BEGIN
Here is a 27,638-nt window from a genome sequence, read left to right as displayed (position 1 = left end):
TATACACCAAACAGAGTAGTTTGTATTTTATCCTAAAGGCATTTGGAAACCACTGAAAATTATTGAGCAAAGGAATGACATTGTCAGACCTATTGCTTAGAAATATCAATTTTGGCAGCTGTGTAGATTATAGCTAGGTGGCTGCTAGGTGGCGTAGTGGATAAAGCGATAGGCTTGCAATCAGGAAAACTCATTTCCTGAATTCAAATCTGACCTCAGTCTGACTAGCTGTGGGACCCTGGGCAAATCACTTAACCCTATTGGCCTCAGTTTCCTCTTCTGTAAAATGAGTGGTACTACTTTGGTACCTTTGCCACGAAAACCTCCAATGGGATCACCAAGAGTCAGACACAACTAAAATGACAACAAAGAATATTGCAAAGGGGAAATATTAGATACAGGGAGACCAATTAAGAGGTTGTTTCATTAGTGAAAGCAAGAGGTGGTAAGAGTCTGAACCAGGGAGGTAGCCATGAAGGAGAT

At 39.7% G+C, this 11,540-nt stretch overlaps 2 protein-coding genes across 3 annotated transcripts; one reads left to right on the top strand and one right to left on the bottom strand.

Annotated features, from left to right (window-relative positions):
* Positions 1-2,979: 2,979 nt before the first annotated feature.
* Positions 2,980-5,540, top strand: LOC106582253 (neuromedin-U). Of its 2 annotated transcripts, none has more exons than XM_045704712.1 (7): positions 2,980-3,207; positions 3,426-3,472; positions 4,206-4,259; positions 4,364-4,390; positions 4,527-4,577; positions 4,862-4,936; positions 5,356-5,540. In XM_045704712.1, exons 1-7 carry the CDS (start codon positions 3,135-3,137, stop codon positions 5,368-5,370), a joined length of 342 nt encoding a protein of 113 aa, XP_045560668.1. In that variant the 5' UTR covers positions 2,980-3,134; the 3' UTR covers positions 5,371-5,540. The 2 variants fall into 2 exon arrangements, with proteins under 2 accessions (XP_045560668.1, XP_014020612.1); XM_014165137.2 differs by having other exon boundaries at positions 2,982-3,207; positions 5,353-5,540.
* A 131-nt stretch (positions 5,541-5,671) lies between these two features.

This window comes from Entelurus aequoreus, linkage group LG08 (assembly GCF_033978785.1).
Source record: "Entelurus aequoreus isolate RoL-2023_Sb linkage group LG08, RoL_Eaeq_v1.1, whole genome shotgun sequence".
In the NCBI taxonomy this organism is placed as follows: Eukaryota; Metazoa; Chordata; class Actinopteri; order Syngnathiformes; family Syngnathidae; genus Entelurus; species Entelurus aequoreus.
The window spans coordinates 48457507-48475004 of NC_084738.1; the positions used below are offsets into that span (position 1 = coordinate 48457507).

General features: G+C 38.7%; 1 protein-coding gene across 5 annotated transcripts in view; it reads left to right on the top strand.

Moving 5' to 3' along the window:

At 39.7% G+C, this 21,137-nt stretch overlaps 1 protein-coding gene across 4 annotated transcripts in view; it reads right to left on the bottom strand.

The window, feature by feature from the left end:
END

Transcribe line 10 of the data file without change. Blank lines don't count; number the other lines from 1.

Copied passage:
In the NCBI taxonomy this organism is placed as follows: Eukaryota; Metazoa; Chordata; class Actinopteri; order Syngnathiformes; family Syngnathidae; genus Entelurus; species Entelurus aequoreus.